BAGHDAD CONTINUES ETHNIC CLEANSING IN KURDISTAN. Baghdad's current wave of ethnic cleansing has included the renaming of regions to stress their Arab rather than non-Arab connections, the designation of various regions as military and security zones from which groups can be expelled by the authorities, and the mining of particular regions in order to restrict transit and prevent the return of those removed from their traditional residence. This process, described earlier in "RFE/RL Iraq Report" from 11 December 1998, is continuing.
According to Radio Free Iraq's correspondent in Kurdistan on 7 February, 19 Kurdish families were evicted from Kirkuk last month, and 20 more families were evicted in the past few days. Agricultural lands and shops that had belonged to the Kurds are being distributed to the new local residents, mostly Arab tribes that are being resettled in place of the former residents.
The Insurance Office of the ruling Ba'th Party reportedly has informed another 159 families to get ready to leave. This was announced by a government official on 7 February and printed in a Sulaymaniyah newspaper on the same day.
The government official noted that 394 Kurdish families that had been forcibly expelled from their original dwellings had been received in Sulaymaniyah last year. One of the residents who had been forcibly evicted said that local authorities gather those who are about to be expelled and give them nine documents that they are forced to sign. The documents say that they are moving voluntarily and that they thank the local authorities for their help. (David Nissman)
BA'TH REGIME AND THE CHALDEAN ASSYRIANS. An article in the December 1998 issue of the Assyrian journal "Al-Muntada" highlights the repressive activity of the current Ba'thist regime in Iraq directed toward the Assyrian and Chaldean communities.
Its author, Ghassan Hanna, points out that as a result of Ba'thist policies, "every non-Arab ethnic group of Iraq had its share of attempts to deny, suppress, extinguish through forceful assimilation, or simple physical extinction, if all the above failed. Kurds, Assyrians, Turkomans, and Yezidis have all shared one way or the other those Ba'thi policies of Arab nationalism."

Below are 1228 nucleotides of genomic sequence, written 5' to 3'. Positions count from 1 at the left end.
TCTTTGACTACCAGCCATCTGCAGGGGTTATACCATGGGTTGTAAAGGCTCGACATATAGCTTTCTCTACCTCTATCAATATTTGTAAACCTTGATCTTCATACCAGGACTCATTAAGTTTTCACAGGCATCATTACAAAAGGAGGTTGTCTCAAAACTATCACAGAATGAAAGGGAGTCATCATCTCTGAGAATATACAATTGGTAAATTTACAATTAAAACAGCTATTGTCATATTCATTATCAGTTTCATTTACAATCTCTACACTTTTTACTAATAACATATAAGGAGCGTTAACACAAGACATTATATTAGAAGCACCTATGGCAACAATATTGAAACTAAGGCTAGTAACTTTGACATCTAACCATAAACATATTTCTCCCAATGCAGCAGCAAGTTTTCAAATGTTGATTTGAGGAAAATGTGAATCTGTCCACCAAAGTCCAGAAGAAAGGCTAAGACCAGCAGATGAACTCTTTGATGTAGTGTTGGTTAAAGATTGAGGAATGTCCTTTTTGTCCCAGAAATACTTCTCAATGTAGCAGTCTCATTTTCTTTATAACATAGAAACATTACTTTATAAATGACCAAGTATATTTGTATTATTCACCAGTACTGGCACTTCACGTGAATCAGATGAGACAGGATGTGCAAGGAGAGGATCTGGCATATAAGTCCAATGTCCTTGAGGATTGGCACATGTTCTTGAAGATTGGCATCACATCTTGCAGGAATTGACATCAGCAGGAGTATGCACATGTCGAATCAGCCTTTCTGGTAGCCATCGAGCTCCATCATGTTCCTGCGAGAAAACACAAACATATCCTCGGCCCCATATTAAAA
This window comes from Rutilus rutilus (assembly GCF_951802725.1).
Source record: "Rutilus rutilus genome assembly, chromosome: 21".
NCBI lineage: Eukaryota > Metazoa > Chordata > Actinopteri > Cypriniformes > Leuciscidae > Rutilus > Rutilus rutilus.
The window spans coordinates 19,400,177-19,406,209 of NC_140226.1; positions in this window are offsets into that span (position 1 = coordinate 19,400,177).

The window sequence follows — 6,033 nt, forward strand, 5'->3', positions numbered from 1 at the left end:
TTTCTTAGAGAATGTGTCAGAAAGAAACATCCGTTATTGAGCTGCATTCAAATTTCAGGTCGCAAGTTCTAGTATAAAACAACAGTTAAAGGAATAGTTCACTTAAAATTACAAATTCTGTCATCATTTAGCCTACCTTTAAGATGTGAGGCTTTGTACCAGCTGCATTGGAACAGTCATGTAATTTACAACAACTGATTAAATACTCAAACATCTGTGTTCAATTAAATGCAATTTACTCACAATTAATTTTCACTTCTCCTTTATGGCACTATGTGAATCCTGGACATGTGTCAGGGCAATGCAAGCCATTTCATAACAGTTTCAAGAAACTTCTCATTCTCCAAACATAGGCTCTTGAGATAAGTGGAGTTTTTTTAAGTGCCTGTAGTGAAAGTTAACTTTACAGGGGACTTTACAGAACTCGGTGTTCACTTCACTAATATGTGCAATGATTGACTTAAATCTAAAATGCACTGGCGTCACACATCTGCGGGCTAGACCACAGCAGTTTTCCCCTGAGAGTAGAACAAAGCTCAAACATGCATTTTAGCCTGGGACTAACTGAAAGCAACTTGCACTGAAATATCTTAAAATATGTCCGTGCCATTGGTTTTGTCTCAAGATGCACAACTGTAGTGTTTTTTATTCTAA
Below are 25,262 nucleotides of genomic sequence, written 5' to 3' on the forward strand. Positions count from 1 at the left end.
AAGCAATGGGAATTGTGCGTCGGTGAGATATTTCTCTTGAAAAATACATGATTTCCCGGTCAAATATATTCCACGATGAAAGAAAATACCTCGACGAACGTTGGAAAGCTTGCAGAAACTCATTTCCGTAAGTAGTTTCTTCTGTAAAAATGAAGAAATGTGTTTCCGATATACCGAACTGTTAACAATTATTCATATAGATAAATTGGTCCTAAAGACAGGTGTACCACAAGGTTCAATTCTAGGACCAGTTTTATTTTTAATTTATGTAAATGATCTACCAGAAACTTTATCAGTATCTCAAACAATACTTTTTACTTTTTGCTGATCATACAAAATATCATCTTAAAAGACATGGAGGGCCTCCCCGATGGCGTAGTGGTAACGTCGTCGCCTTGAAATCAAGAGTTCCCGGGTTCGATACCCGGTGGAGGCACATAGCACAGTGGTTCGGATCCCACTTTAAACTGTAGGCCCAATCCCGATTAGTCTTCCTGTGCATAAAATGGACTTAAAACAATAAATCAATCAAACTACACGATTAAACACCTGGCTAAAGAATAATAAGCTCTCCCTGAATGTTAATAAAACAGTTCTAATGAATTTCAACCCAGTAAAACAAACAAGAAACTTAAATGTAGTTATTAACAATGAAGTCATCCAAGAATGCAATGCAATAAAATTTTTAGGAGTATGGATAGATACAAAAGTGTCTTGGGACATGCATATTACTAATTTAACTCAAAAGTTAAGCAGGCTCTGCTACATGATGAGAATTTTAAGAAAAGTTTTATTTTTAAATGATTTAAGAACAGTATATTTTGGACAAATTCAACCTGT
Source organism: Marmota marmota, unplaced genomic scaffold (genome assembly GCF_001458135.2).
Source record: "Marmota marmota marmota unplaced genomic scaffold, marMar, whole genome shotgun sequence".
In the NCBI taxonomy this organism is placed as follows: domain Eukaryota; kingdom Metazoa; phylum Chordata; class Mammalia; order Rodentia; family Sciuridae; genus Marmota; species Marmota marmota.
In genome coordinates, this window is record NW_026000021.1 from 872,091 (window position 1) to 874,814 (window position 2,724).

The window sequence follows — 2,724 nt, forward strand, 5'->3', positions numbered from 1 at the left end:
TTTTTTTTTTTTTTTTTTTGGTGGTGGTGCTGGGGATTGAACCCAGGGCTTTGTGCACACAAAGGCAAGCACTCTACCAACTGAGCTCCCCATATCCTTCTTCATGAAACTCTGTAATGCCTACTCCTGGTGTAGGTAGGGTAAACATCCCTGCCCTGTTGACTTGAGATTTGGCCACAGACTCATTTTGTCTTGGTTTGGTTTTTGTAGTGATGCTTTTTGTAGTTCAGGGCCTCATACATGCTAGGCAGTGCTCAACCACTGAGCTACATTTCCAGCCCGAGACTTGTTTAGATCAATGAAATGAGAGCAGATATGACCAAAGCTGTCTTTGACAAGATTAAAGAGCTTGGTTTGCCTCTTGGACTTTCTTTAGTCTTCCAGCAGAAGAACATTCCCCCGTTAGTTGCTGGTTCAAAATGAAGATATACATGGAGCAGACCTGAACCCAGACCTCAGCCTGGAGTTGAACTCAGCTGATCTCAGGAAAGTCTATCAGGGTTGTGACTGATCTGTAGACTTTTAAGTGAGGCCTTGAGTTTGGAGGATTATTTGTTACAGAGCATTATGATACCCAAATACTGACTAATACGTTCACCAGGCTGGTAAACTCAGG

He enumerates Baghdad's policies to "solve" the "Assyrian problem." First, Baghdad has publicly denied the existence of any ethnic group apart from Kurdish and Arabic. It requires that all Assyrians (including Chaldeans, Syriacs, and those defining themselves as Church of the East) register their ethnicity as either Arabs or Kurds. Second, a campaign was unleashed through which Chaldean and Assyrians were targeted for arabization. Third, Assyrians were denied media access (radio, television and print) through which their national aspirations, culture, or language could be expressed.
The Decree for the Cultural Rights of Syriac-speaking people, issued in the early 1970s, was quickly forgotten. A radio station created as the result of this decree was closed after a few months. The two magazines allowed to be published printed 90 percent of their material in Arabic. No school was allowed to teach in Syriac. As Hanna points out: "With the restrictions on teaching in the Syriac language, no wonder that the government used that to blame it on the inability of the Assyrians to read and write in their own language." He adds that at present, at least 90 percent of the Assyrians are unable to read or write in their own language.
To counter the Ba'thist policies, Hanna calls on the Assyrian community in the United States to use its economic muscle to create a lobbying group to force Saddam Husseyn to ease off on its racist policies and to bring a halt to Baghdad's efforts to force Assyrian children to study the Koran. And Hanna argues that these groups should also form their own political organizations to advance their interests. (David Nissman)